“Recommender systems” are engines that capture relationships between users and items, with the aim of predicting or suggesting new connections. This information is valuable for a number of business reasons, not least because they help customers towards their next purchase. Your purchase history is full of bike parts? Perhaps you’d like a workstand, or maybe a track pump. Our records show you’re a keen gardener: how about a lovely gnome?
From a Machine Learning viewpoint, the recommendation problem looks very similar to building a search engine; a ‘query’ returns a list of ranked results. The queries and results look different depending on the purpose:
In this blog post we’ll explore one solution to the last problem: forming bundles for a given item, that are personalized for the user being recommended to. Many people buy strawberry jam and clotted cream with their scones; some would prefer black cherry jam and mascarpone (in the author’s opinion they would be wrong).
Behind the scenes, these systems are all learning from historical data connecting users and items, which form an implicit ‘rating’.Traditionally, users’ ratings on unseen items are inherited from users who have seen these items in a process called collaborative filtering: when users rate seen items similarly, they are given similar ratings when an item is unseen by one of them. This can be achieved through simple matrix factorization – compressing the ratings matrix through a low-dimensional space forces ‘phantom’ ratings to appear where there were previously none.
The matrix factorization method requires as input only the ratings for some user-item combinations – enough so that most users and items have at least a few ratings. But any underrepresented entries will get poor predictions (the “cold start” problem).
A further step is to predict the ratings from users’ behavioural features (e.g. time spent on site, number of pages visited) and items’ characteristic features (e.g. price, brand, colour). Now the problem is expressed as a regression – in the general sense – ready for tackling with neural networks, random forests and all the trendy algorithms you can bear.
In case it sounds like the user-user and item-item similarity information has been discarded, this is fortunately not terminal. With the correct loss function and feature processing, the model becomes a “Deep” Matrix Factorization, mimicking the process above. Likewise, it is fair to call the general case “Deep Collaborative Filtering”. There is a lot more room for model customization in this setup, and more information to train on, so one should expect to outperform the traditional approach with these methods.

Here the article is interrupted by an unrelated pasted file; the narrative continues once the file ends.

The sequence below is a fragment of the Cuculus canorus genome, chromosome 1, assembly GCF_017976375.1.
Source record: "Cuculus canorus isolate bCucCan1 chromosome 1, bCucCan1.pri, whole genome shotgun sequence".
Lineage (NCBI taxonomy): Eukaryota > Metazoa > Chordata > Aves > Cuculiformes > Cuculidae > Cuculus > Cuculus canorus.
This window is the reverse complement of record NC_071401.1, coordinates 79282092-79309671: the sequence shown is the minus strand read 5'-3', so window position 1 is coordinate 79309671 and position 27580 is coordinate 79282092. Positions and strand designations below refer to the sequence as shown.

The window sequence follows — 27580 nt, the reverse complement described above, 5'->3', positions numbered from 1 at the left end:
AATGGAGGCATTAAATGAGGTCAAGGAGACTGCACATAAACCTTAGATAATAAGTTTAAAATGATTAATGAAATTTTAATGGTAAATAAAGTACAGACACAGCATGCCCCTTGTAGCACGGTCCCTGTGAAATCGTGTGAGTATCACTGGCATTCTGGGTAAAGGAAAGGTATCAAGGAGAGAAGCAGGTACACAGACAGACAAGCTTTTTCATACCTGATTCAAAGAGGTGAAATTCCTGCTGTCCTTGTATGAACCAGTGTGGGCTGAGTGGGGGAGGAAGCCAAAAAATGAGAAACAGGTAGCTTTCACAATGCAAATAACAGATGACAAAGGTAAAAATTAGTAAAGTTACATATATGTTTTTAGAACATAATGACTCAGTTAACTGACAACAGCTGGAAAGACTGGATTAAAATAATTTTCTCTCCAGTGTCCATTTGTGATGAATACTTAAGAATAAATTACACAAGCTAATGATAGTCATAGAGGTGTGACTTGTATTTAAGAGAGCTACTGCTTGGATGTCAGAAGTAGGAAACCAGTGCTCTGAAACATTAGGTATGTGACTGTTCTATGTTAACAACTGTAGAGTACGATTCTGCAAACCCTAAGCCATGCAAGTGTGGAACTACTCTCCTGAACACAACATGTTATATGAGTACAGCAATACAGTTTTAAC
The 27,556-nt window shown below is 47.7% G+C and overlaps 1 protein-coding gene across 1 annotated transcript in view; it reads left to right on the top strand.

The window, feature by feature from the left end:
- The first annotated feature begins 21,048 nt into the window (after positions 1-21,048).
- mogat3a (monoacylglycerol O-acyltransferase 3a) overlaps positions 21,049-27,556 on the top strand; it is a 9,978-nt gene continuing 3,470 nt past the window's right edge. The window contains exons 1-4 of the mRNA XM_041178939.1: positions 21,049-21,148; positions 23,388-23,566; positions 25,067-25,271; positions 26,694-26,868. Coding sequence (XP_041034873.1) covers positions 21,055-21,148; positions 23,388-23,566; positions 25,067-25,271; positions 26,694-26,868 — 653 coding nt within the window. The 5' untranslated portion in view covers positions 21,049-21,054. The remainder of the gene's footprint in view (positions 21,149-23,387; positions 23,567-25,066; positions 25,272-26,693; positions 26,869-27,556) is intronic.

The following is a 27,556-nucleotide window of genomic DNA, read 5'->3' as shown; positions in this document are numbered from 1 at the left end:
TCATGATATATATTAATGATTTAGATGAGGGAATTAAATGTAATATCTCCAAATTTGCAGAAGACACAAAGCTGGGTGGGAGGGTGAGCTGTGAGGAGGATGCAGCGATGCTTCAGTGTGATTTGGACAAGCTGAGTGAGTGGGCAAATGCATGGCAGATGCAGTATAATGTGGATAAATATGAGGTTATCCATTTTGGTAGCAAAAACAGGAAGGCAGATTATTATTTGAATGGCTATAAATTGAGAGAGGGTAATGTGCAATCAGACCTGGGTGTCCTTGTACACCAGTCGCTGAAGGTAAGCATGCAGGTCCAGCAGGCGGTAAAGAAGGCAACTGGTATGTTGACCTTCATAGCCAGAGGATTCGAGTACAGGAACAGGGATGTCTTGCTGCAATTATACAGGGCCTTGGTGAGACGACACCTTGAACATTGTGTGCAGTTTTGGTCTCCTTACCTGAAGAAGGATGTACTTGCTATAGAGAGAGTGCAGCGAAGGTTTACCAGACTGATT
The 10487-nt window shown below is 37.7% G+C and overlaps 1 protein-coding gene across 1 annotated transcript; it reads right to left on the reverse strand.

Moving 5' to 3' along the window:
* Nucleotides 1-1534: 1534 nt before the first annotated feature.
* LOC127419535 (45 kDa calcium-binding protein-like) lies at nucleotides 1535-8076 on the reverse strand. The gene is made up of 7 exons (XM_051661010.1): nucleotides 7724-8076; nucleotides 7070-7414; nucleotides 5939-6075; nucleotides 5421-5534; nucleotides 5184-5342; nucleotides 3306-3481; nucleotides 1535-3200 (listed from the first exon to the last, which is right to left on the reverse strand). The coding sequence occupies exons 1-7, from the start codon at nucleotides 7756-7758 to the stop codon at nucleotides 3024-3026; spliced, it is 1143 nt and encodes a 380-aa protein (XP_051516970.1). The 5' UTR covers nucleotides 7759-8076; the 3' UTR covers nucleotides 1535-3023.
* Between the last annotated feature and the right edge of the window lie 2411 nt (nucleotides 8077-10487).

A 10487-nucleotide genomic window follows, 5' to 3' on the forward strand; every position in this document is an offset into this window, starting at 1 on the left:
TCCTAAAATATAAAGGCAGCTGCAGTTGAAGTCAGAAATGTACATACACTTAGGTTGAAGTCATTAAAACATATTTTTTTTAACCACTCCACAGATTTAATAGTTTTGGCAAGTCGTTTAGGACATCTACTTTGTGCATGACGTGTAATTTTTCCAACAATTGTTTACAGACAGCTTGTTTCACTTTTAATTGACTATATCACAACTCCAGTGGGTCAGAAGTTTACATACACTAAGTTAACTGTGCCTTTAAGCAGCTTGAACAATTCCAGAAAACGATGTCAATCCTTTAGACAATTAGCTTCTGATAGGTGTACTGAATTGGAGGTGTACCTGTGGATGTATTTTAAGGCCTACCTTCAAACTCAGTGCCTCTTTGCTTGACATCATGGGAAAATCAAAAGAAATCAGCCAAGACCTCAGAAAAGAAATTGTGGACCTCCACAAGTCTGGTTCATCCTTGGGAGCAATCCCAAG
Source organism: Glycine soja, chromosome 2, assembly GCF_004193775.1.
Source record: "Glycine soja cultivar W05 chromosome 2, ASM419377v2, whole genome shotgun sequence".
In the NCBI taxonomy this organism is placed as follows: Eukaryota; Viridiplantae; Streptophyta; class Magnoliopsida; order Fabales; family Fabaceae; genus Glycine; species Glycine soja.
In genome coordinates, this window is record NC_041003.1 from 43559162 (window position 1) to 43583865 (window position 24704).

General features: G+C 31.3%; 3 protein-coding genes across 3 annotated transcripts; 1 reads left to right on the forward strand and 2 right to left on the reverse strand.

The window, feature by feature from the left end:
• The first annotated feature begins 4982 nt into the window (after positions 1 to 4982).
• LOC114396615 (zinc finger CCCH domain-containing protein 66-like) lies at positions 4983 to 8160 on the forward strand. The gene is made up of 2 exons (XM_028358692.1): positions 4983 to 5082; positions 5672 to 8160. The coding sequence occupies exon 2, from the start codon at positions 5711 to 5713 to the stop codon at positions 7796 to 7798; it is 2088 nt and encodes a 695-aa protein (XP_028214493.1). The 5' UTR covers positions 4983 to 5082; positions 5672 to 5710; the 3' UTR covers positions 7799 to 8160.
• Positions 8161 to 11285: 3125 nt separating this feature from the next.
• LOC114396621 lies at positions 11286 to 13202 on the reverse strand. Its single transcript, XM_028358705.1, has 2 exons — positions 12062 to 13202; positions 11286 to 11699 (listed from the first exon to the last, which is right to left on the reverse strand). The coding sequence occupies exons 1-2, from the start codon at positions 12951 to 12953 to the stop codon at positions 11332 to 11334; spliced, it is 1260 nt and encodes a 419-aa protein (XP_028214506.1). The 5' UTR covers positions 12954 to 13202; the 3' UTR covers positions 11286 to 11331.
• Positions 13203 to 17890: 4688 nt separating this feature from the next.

So far, so good: personalized recommenders are just predictive models that depend on the user, and the recommendations are just the top predictions. The predicted user-item ratings give some indication of the likelihood that a user will associate with an item:
𝑝( item | user )
The recommendations here are independent of any contextual information; they are bespoke for the user, but do nothing to predict bundles. For that part of the problem we’d need item-item ratings. With minor adjustment, the model can be made to generate the target probability for personalized bundle recommendation:
𝑝( item 𝑖 | user 𝑢, item 𝑗 )
By modifying the output probability, both bundling and personalization are achieved in a single solution! From a user’s perspective, this means they will see suggested items that are tailored to them, while remaining appropriate to the items they are viewing at the time of serving recommendations.
As an example, imagine two users doing some online grocery shopping. They both add the same item to their cart – say, baking potatoes. Baking potatoes are often bought with baked beans, cheese and tuna. However, one of our users (“Alice”) tends to buy high-value produce, and another (“Bob”) is vegetarian, as can be seen in their historical profile. A personalized bundle, therefore, might suggest premium imported cheeses instead of store-brand cheddar for Alice, and hummus or red peppers instead of tuna for Bob.
Without taking context items (potatoes) into account, the recommendations would have been relevant to the user, but perhaps inappropriate for the basket in question. Conversely, recommending the standard bundle of beans, cheese and tuna would be suboptimal for these particular users.
The lesson here is that if both personalization and bundling are worthwhile solutions with your data, then you might consider offering personalized bundles to keep your recommendations as relevant as possible.
With thousands of items and potentially millions of users, recommendation problems can quickly scale into Terabytes of data. In a recent project, we used the on-demand capacity of Google Cloud to process and train a recommender using the following architecture.
The data handling and feature engineering is handled by BigQuery (an SQL server built for massively large datasets). After this, we run our model training through ML Engine, which removes any need for managing our own servers. The beauty of running models on ML Engine is that it gives us access to superfast computation when we need it, while only paying for as much as we use.
At this point the models’ outputs can be evaluated on demand to find which one is best by a variety of offline metrics. For this we can simply use a small Virtual Machine running on Compute Engine.
Once a suitable model has been found and trained, the model state sits in storage (central hexagon) for a prediction job to access when needed. Under this setup, making recommendations is as simple as an API call. No need to boot up any machines yourself!
If you are interested to know more about what we can do for your business or you are an AI enthusiast looking for an opportunity to unleash your passion, do not hesitate to Contact Us!